Photograph of the Wailing Wall, 1918
A photograph shows the Wailing Wall (Western Wall), people praying by the wall, and British soldiers in the background. The photograph was taken in 1918 and is from an album in the photograph collection of the National Library of Israel.
The album contains 49 black and white, silver print photographs that show views of the Land of Israel, famous personalities and events from the beginning of the British Mandate of Israel. On the back of this and other photographs appears the stamp – "Associated Illustration Agencies, Ltd."
The wall in the picture is known by various names: the Western Wall, the Wailing Wall or in Hebrew HaKotel HaMaaravi. It is actually a remnant of the western wall that surrounded the Temple Mount of the Second Temple. Since the destruction of the Temple, this surviving Western Wall has been considered the holiest site for the Jewish people, a site for prayer and pilgrimage from the fourth century till today.
With the rise of the Zionist movement in the early twentieth century, the Wall became a source of friction between the Jewish and Muslim communities. During the time of British rule in the early twentieth century, British soldiers guarded the Wall, as can be seen in the photograph. Despite the soldiers and policemen, there were frequent outbreaks of violence at the Wall, and in 1930 an international commission determined the rights and claims of both communities to the Wall.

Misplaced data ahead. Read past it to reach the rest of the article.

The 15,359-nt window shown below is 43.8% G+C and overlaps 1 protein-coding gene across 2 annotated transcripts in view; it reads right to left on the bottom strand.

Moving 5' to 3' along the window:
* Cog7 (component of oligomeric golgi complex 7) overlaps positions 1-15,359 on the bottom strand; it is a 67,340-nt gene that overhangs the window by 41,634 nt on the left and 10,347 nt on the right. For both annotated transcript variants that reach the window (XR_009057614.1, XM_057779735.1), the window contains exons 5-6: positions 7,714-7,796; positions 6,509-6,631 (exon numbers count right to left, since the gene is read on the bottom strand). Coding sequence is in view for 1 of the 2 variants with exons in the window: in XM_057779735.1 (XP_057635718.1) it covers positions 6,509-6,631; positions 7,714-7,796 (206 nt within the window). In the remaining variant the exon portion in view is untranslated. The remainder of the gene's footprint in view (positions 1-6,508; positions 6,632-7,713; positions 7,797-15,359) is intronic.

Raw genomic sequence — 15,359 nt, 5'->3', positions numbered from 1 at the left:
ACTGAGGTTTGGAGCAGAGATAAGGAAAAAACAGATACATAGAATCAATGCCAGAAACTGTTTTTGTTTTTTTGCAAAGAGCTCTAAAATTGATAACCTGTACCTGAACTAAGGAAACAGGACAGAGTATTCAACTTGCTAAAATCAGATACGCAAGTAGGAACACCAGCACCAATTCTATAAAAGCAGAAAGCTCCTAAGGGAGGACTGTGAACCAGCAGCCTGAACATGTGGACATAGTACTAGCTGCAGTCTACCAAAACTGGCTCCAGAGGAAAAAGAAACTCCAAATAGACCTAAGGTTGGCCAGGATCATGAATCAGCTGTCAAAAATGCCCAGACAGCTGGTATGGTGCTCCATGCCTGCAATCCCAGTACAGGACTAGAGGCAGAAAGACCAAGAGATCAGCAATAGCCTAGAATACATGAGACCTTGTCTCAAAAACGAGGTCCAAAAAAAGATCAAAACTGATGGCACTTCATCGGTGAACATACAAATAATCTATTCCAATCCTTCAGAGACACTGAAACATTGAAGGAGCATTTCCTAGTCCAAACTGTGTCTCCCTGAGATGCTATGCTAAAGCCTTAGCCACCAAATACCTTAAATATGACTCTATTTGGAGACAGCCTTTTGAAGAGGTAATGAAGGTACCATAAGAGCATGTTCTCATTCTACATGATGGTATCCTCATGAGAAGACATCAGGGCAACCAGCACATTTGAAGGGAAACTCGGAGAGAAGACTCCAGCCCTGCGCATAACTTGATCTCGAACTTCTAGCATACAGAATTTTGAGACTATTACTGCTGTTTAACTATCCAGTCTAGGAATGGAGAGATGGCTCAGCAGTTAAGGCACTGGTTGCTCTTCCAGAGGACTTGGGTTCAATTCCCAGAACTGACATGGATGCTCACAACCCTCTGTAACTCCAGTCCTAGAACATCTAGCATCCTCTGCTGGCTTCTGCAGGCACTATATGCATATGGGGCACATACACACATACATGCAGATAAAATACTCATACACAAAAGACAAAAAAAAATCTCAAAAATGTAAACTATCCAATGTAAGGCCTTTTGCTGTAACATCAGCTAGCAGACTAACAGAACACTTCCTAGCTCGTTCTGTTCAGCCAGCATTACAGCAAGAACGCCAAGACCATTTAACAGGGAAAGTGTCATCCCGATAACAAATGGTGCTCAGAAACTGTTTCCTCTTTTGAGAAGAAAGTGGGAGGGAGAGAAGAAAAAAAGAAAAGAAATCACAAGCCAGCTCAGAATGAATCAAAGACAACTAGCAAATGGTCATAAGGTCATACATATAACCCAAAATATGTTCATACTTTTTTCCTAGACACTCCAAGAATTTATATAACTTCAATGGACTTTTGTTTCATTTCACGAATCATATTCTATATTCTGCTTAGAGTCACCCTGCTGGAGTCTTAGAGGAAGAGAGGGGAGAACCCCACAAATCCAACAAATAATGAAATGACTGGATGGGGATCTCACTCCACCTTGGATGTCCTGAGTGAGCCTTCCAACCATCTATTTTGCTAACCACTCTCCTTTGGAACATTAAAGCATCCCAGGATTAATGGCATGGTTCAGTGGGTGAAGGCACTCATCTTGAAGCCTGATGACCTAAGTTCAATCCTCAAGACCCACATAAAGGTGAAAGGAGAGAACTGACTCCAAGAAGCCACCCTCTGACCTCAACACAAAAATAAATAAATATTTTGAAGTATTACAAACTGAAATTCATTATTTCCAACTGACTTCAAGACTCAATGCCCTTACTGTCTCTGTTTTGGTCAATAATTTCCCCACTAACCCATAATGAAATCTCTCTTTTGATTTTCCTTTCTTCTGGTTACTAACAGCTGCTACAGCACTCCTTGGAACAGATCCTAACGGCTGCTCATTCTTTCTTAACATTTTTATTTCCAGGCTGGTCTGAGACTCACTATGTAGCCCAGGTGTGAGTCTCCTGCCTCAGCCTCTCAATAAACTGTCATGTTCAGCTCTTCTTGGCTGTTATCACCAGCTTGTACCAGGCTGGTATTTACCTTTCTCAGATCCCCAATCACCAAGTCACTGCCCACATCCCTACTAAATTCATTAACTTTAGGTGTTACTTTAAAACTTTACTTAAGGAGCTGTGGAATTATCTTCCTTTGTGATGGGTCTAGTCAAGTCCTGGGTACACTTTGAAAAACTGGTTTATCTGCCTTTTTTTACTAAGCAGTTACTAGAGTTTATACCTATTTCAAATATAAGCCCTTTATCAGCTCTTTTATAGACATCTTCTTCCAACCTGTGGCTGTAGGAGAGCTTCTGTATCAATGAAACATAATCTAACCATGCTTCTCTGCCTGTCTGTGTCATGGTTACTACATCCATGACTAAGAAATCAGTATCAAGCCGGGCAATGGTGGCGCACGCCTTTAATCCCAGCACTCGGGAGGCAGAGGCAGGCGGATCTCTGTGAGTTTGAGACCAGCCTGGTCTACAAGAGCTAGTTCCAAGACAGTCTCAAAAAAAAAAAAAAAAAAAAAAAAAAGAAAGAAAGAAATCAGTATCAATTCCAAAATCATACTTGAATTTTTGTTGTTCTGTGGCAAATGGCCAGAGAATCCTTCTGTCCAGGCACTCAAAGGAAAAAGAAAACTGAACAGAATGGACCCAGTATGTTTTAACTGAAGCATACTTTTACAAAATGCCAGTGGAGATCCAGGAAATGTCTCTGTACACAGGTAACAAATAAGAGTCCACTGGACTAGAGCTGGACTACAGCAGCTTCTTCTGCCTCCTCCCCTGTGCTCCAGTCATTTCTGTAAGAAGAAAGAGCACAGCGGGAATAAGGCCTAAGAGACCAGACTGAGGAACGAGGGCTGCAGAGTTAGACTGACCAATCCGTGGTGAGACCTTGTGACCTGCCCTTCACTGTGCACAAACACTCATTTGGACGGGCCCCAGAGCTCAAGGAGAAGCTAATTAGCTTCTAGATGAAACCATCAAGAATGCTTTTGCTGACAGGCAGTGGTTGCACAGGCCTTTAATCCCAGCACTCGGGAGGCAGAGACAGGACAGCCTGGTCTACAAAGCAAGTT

After the War of Independence in 1948, the Western Wall was under Jordanian rule, and Jews were not permitted to visit the site. Nineteen years later, in the Six Day War, Israel captured the Old City of Jerusalem, and Jews were once again permitted to visit the sacred place. Houses that had once surrounded the Western Wall were demolished in order to create a large plaza. Today the Western Wall attracts millions of visitors every year who come from all over the world to experience this holy site.
What do you see in the photograph?
Where was the photograph taken?
Who are the people standing next to the Wall? What are they doing?
Who are the people standing in the background? Are they praying? Why do you think they are there?
Have you been to the Western Wall? What were your feelings and impressions?
The wall in the photograph has various names. What are the names? What are the meanings of the different names?
Look on the internet or at your own photographs — what does the Western Wall look like today?
Compare the Wall today with this photograph from the beginning of the twentieth century.